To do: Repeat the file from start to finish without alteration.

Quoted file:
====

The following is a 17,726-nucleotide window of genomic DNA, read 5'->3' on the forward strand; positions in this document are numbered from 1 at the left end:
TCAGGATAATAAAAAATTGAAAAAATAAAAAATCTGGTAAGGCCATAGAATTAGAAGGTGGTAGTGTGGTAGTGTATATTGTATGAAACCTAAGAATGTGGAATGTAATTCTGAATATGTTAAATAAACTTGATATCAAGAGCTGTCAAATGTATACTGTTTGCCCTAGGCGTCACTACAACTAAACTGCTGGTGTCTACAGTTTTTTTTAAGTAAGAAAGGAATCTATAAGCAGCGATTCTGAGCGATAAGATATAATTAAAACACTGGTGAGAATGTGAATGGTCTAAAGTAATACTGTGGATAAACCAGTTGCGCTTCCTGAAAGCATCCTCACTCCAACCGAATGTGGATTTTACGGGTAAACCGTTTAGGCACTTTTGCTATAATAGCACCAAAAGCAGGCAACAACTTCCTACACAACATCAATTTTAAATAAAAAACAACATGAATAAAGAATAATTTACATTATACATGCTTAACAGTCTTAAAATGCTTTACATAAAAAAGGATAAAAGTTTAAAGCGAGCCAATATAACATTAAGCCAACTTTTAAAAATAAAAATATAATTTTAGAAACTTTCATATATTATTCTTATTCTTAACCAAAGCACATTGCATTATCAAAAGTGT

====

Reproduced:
The following is a 17,726-nucleotide window of genomic DNA, read 5'->3' on the forward strand; positions in this document are numbered from 1 at the left end:
TCAGGATAATAAAAAATTGAAAAAATAAAAAATCTGGTAAGGCCATAGAATTAGAAGGTGGTAGTGTGGTAGTGTATATTGTATGAAACCTAAGAATGTGGAATGTAATTCTGAATATGTTAAATAAACTTGATATCAAGAGCTGTCAAATGTATACTGTTTGCCCTAGGCGTCACTACAACTAAACTGCTGGTGTCTACAGTTTTTTTTAAGTAAGAAAGGAATCTATAAGCAGCGATTCTGAGCGATAAGATATAATTAAAACACTGGTGAGAATGTGAATGGTCTAAAGTAATACTGTGGATAAACCAGTTGCGCTTCCTGAAAGCATCCTCACTCCAACCGAATGTGGATTTTACGGGTAAACCGTTTAGGCACTTTTGCTATAATAGCACCAAAAGCAGGCAACAACTTCCTACACAACATCAATTTTAAATAAAAAACAACATGAATAAAGAATAATTTACATTATACATGCTTAACAGTCTTAAAATGCTTTACATAAAAAAGGATAAAAGTTTAAAGCGAGCCAATATAACATTAAGCCAACTTTTAAAAATAAAAATATAATTTTAGAAACTTTCATATATTATTCTTATTCTTAACCAAAGCACATTGCATTATCAAAAGTGT